Category:Leeds Model Company

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LMC logo (1927).jpg

Leeds Model Company

1912 -     

The Leeds Model Company (also known as Leeds, or LMC) was started in 1912 by Rex Stedman.

It produced good quality gauge 0 model railway stock, targeted at two markets: Mass-produced models that could be produced cheaply, and more expensive models that were made to order.

Lithographed paper and wood rolling stock

For the cheaper range, Leeds produced rolling stock with wooden bodies, and lithographed paper decals. As well as being less expensive to produce, the paper decals meant that Leeds could offer customers the chance to give their existing wooden rolling stock a new identity just by buying and applying a fresh set of decals, and also let Leeds aim advertising at the "home constructor" market.

The original concept (which Stedman was granted a patent for in June 1921) was for printed and embossed panels of cardboard or tinplate to apply to blank, purely-"structural" carriage sides, tunnel mouths and the like, to provide an overlay with three-dimensional detailing. However, in practice, the company seems to have decided that it was simpler to just lithograph thin, high-quality, flat paper and miss out the embossing stage – while embossing might work with brickwork, it was possibly not so well suited for the thin, abrupt, "sharp-edge" detailing of railway carriage door-edges, unless one used thick, more easily compressible card ... in which case the sharp edge would be liable to cut the surface and disrupt the printwork.

Another difficulty with the original idea was that embossing (as shown in cross-section on the patent drawings) would mean that the back of the panel was no longer quite flat, making adhesion more difficult. Sticking flat paper onto a flat surface meant that there was less to go wrong with the production process.

"Bakelite" rolling stock

Leeds also produced a range of rolling-stock using the then-new "Bakelite" plastic material. as an unexpected side-effect of the combination of weight, shape and sound-transmission properties of the new material was that the moulded Bakelite models turned out to have an uncanny ability to sound like real railway carriages when they crossed a model railway layout's point.

As a result, these Leeds models have the slightly odd distinction of getting rave reviews from enthusiasts for the noise they make.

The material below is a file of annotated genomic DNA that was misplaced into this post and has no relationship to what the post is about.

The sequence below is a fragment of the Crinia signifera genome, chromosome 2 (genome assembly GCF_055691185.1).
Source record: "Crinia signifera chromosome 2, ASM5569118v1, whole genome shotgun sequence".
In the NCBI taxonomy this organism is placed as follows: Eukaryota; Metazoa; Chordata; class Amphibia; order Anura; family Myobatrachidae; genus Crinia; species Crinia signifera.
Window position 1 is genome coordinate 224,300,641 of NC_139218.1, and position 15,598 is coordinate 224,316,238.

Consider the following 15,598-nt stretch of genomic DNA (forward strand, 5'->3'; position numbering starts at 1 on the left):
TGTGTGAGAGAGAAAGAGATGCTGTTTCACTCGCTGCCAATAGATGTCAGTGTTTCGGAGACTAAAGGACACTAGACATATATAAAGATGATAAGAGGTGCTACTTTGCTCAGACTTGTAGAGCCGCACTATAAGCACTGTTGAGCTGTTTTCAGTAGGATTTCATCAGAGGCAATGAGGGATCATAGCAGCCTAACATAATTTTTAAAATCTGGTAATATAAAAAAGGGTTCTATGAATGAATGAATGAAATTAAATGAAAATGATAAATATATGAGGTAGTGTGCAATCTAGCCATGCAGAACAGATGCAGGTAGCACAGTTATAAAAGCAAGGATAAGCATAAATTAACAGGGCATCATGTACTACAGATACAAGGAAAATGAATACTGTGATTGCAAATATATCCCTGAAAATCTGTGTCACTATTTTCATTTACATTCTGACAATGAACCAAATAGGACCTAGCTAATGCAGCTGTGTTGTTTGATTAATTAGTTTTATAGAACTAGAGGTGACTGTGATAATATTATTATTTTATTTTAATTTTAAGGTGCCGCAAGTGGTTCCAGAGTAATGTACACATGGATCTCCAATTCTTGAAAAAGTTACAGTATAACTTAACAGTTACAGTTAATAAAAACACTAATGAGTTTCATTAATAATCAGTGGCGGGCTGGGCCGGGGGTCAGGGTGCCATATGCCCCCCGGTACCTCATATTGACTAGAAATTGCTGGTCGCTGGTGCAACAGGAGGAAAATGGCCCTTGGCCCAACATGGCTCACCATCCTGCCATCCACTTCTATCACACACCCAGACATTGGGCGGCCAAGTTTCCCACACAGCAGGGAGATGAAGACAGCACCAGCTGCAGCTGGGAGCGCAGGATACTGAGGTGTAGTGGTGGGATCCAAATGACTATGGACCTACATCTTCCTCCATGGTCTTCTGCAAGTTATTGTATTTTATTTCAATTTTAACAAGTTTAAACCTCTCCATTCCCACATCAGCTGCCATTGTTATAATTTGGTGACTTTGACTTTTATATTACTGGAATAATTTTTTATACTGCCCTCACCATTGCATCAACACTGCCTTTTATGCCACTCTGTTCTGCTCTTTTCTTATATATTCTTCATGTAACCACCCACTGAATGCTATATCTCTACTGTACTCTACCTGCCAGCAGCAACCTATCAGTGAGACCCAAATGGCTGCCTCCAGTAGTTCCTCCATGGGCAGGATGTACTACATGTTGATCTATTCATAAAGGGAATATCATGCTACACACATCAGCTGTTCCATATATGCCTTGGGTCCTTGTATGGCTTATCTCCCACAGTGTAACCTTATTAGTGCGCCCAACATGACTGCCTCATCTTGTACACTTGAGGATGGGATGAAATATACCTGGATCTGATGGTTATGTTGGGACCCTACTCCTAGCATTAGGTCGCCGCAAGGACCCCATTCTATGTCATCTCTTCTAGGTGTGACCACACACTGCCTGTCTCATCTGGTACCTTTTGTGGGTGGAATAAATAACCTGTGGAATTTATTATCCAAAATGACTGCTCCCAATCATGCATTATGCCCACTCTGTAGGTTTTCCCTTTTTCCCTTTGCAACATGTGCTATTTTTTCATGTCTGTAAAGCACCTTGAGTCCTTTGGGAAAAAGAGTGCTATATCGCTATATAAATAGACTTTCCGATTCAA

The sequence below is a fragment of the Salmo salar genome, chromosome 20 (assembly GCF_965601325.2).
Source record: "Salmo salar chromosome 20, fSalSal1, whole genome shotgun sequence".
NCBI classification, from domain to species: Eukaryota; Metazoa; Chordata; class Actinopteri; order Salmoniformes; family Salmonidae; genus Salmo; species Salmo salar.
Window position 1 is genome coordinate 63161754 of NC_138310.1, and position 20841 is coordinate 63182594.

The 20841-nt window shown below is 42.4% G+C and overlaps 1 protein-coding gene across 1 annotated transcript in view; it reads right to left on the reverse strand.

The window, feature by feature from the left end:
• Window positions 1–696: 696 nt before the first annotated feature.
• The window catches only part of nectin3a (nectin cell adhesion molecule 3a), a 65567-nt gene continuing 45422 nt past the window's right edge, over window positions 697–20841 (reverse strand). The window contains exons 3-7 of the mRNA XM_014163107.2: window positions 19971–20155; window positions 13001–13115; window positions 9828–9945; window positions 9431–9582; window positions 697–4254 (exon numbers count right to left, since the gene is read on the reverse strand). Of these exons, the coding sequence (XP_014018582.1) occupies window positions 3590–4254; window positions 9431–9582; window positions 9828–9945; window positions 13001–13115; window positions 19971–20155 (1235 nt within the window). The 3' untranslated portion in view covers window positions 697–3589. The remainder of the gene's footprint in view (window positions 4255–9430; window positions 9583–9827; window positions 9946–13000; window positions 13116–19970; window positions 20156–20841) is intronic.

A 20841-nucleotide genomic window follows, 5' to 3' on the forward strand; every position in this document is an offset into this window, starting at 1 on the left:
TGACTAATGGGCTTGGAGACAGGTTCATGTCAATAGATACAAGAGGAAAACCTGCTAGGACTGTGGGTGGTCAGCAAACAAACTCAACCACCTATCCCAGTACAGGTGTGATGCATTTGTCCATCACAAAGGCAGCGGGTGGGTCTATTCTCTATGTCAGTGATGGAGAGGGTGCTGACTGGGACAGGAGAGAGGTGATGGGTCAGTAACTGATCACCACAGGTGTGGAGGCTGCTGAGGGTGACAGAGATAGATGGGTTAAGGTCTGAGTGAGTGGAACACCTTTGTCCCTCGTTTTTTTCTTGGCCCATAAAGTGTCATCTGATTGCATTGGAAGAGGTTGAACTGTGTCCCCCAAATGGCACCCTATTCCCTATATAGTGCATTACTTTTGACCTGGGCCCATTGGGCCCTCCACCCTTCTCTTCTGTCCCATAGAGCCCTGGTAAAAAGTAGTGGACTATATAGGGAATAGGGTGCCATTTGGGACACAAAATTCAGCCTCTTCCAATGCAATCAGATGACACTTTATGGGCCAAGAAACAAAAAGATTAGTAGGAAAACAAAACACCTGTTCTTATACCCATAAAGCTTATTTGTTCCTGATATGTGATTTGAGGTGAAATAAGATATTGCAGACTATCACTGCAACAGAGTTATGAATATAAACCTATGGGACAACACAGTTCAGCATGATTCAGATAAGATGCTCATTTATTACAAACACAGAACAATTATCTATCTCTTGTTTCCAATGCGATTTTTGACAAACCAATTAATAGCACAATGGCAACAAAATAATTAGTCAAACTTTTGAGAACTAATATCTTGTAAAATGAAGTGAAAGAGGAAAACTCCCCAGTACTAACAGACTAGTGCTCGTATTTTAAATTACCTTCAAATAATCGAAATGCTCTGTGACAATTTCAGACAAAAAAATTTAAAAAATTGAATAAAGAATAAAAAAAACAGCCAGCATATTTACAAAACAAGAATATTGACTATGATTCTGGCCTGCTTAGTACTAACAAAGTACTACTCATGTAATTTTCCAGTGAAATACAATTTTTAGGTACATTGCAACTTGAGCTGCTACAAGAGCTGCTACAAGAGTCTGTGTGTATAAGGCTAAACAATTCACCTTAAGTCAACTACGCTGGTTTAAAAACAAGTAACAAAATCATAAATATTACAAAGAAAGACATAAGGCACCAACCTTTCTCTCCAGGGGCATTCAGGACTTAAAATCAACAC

Leeds also made a range of nice locomotives. However, the metal alloy used in some of the castings turned out to be unstable, and over a period of years, some of the components of some of these models (typically the cast metal wheels, and the cast metal side-pieces for the electric motors) were had a tendency to deteriorate, necessitating their replacement with new parts.

1928 product description:

A product of the Leeds Model Co., Ltd., is illustrated and shows all the necessary parts for a L.N.E.R. 10-Ton Goods Brake Van of the regulation pattern.

These sets are complete with all the necessary wooden parts, including the sides, floors, ends, solebars, buffer beams, and guard's lookout. The metal parts include necessary metal axles, guards with footplates complete, wheels mounted on axles, tinplate roof ready curved to the correct shape, and in addition the couplings, screws and nails, and a set of lithographed sides and ends. The wooden parts have simply to be glued and pinned together, the dovetailed corners ensuring a very rigid joint. The solebars and buffer beams are assembled and fitted, and the buffers and the couplings fixed in place, the axle guards have to be screwed into their places, with the axles in position. The roof s then fixed, and any rough edges smoothed with fine sandpaper, after which the lithographed facings are pasted on, and when dry the buffer beams and other parts are painted in their proper colours.

— , -, , Wonderful Models, , 1928

1929 promotional text:

R.F. Stedman & Co. Ltd.

New Litho. Rolling Stock, 1929-30 Series

The method of construction of these models is well worthy of consideration. The bodywork is of seasoned wood, all corners being lock jointed and floors grooved so that the resulting article is as strong as can possibly be made. On covered vehicles, the roofs are metal, fitting securely into grooves in the top of the body work.